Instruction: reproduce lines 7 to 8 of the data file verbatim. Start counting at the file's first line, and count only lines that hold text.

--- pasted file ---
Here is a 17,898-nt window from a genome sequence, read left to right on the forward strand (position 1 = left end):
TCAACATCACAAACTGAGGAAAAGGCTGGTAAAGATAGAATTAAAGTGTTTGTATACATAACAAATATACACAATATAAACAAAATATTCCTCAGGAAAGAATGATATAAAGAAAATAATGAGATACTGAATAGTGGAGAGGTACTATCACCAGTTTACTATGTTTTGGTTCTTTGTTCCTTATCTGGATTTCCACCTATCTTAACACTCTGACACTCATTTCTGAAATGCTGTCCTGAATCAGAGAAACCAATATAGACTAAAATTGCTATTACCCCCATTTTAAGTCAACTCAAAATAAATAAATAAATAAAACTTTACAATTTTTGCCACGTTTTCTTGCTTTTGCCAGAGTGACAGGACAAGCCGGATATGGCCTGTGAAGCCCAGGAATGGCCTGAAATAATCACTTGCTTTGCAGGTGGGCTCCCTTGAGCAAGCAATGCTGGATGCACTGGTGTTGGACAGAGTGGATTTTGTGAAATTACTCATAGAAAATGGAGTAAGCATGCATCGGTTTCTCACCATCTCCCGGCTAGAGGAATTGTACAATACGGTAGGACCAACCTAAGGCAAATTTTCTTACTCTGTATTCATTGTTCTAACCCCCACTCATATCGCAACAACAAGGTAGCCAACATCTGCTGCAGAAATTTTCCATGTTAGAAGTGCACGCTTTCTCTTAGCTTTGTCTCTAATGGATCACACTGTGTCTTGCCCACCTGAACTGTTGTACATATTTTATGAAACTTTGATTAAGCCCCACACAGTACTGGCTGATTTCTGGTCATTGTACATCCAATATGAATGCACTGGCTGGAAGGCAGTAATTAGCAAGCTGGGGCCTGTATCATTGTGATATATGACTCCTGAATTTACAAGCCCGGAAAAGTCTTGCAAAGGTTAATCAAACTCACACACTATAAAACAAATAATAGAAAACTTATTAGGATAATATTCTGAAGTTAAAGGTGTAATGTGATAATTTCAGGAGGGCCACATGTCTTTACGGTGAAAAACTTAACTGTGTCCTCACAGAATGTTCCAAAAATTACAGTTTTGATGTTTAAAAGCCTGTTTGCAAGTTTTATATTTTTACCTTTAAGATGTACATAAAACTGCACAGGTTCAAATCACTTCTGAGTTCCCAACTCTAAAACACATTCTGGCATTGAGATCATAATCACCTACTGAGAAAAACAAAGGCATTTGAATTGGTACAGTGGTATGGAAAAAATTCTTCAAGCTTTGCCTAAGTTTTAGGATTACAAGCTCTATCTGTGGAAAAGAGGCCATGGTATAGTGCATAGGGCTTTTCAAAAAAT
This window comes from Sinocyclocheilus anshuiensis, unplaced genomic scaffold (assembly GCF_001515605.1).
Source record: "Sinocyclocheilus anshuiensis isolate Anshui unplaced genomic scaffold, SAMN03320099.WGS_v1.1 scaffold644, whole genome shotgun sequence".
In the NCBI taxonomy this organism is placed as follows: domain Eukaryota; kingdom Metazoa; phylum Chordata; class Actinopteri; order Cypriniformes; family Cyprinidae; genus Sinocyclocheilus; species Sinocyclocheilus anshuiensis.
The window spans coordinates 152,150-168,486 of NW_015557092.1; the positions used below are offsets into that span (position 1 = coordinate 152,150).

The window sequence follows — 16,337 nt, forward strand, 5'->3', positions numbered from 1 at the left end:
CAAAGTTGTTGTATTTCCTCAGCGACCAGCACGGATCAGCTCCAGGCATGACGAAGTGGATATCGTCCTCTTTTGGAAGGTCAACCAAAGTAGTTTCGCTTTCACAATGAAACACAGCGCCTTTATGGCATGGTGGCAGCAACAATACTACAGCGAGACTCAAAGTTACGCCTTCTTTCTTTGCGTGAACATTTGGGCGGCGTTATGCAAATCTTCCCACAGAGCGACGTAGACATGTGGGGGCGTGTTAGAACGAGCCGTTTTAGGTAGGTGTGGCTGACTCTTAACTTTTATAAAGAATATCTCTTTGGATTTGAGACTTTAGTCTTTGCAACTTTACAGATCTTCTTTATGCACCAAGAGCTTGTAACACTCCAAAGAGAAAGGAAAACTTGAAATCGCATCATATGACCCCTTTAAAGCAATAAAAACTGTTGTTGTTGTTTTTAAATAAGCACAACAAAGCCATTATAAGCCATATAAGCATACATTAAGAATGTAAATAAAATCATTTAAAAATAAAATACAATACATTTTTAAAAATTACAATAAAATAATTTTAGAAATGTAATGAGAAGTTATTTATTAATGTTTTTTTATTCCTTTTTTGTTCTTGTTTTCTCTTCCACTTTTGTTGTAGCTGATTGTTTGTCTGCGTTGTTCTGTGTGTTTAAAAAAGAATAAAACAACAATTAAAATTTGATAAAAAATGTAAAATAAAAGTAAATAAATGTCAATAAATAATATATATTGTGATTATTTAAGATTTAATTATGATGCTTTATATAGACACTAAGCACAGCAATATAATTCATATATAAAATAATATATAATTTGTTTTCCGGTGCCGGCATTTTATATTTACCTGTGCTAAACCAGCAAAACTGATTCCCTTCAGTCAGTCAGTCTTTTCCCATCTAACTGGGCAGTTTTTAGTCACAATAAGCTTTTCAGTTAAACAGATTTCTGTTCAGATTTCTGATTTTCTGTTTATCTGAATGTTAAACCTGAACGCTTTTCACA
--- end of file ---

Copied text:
The window sequence follows — 16,337 nt, forward strand, 5'->3', positions numbered from 1 at the left end:
CAAAGTTGTTGTATTTCCTCAGCGACCAGCACGGATCAGCTCCAGGCATGACGAAGTGGATATCGTCCTCTTTTGGAAGGTCAACCAAAGTAGTTTCGCTTTCACAATGAAACACAGCGCCTTTATGGCATGGTGGCAGCAACAATACTACAGCGAGACTCAAAGTTACGCCTTCTTTCTTTGCGTGAACATTTGGGCGGCGTTATGCAAATCTTCCCACAGAGCGACGTAGACATGTGGGGGCGTGTTAGAACGAGCCGTTTTAGGTAGGTGTGGCTGACTCTTAACTTTTATAAAGAATATCTCTTTGGATTTGAGACTTTAGTCTTTGCAACTTTACAGATCTTCTTTATGCACCAAGAGCTTGTAACACTCCAAAGAGAAAGGAAAACTTGAAATCGCATCATATGACCCCTTTAAAGCAATAAAAACTGTTGTTGTTGTTTTTAAATAAGCACAACAAAGCCATTATAAGCCATATAAGCATACATTAAGAATGTAAATAAAATCATTTAAAAATAAAATACAATACATTTTTAAAAATTACAATAAAATAATTTTAGAAATGTAATGAGAAGTTATTTATTAATGTTTTTTTATTCCTTTTTTGTTCTTGTTTTCTCTTCCACTTTTGTTGTAGCTGATTGTTTGTCTGCGTTGTTCTGTGTGTTTAAAAAAGAATAAAACAACAATTAAAATTTGATAAAAAATGTAAAATAAAAGTAAATAAATGTCAATAAATAATATATATTGTGATTATTTAAGATTTAATTATGATGCTTTATATAGACACTAAGCACAGCAATATAATTCATATATAAAATAATATATAATTTGTTTTCCGGTGCCGGCATTTTATATTTACCTGTGCTAAACCAGCAAAACTGATTCCCTTCAGTCAGTCAGTCTTTTCCCATCTAACTGGGCAGTTTTTAGTCACAATAAGCTTTTCAGTTAAACAGATTTCTGTTCAGATTTCTGATTTTCTGTTTATCTGAATGTTAAACCTGAACGCTTTTCACA